During a weeklong humanitarian pause in the Gaza Strip, UNICEF rapidly scaled up emergency assistance to children and families caught in a spiraling crisis. More help is urgently needed.
The humanitarian pause that began on the morning of Nov. 24, 2023, lasted for just seven days before the bombardment of the Gaza Strip resumed on Dec. 1. More than 30 children held hostage in Gaza were released and reunited with their families; 17 women and children are reportedly still being held. The temporary ceasefire offered only a brief respite for Gazan civilians and children who have been exposed to intense violence and grave violations over the past six weeks.
During that weeklong window, UNICEF and partners significantly scaled up operations on the ground for children and families trapped in an increasingly dire situation. Up to 1.8 million people, half of whom are children, are displaced inside Gaza, with nowhere safe to go. The majority are staying in crowded shelters run by UNRWA, the United Nations Relief and Works Agency for Palestinian Refugees in the Near East, with severely limited access to water, sanitation and hygiene.
UNICEF used the brief humanitarian pause to increase delivery of essentials to children and families trapped in a war zone
UNICEF distributed 10,000 locally procured family hygiene kits in northern Gaza, benefitting more than 50,000 people, and provided recreational activities for 13,500 children, including 6,884 girls and 107 children with disabilities, in 31 shelters for the internally displaced across Khan Younis, Deir Al Balah, Rafah, An Nuseirat and Bani Suhila communities and camps in southern Gaza. Vaccination activities also resumed as three essential vaccines were extracted from the central warehouses in Gaza City and transported to southern Gaza through a mission led by UNICEF and the World Health Organization.
A total of ten unaccompanied and separated children (three in Gaza and seven in the West Bank) were identified by UNICEF and registered during the temporary ceasefire. Case management provisions are being coordinated with UNRWA.
A rush to deliver more supplies as cold, wet weather sets in
The weeklong pause allowed UNICEF to:
- deliver critical water, sanitation and hygiene (WASH) supplies to 60,000 people
- provide emergency and child protection services to 9,723 children and caregivers affected by conflict-related violence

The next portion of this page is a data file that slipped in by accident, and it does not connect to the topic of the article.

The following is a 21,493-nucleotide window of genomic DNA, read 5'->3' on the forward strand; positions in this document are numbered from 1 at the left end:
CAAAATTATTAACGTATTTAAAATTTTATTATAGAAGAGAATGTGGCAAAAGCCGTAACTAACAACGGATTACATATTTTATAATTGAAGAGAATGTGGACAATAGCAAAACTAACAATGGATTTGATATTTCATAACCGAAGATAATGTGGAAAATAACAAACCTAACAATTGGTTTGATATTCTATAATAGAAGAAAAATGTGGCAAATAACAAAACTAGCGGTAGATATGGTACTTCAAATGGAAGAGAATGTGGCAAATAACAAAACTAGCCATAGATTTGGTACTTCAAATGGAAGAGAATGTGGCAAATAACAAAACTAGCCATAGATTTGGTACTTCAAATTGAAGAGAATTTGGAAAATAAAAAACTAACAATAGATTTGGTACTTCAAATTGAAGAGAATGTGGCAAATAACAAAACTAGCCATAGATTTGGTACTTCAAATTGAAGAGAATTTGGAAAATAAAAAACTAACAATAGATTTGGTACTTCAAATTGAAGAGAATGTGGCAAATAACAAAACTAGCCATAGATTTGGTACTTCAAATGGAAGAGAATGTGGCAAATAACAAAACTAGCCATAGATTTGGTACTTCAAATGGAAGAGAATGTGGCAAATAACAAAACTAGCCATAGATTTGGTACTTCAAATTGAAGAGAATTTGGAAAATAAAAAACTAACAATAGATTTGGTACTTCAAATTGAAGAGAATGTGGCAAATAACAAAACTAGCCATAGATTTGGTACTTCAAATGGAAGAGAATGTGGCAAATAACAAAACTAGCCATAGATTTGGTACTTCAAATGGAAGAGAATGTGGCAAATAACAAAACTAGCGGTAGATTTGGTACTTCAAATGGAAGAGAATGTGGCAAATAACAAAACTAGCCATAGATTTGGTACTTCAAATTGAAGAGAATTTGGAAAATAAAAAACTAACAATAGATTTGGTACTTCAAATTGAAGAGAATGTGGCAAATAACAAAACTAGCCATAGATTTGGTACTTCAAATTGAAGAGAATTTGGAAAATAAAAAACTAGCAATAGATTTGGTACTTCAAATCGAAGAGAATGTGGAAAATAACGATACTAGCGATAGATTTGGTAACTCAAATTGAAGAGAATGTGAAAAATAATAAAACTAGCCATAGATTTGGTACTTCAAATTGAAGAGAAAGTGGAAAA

- reach 2,740 children with recreational activities to support their well-being
- distribute multi-purpose cash assistance to 7,345 families
“This was not nearly enough to meet the scale of the humanitarian needs, but it was a start," UNICEF Executive Director Catherine Russell said on Dec. 1. "Now, we need increased safe and predictable access to reach those children who have been injured, displaced and traumatized. And we need to get supplies to children who are vulnerable to the cold, wet weather that has arrived."
Children in Gaza face a humanitarian catastrophe
Before the pause, more than 5,300 Palestinian children were reportedly killed in 48 days of relentless bombing, a figure that does not include the many children still missing and presumed to be buried beneath the rubble.
“Should violence return to this scale and intensity, we can assume that hundreds more children will be killed and injured every day," said Russell. "And if we are not able to get water, food, medical supplies, blankets and warm clothes to those in need, we will face a humanitarian catastrophe."
UNICEF continues to call for a lasting humanitarian ceasefire. “We call on all parties to ensure that children are protected and assisted, in accordance with their obligations under international humanitarian law," said Russell. "All children in the State of Palestine and Israel deserve peace and hope for a better future.”
UNICEF won't stop working to meet the needs of children currently facing an urgent and pressing need for protection and humanitarian assistance. Your contribution can make a difference. Please donate today.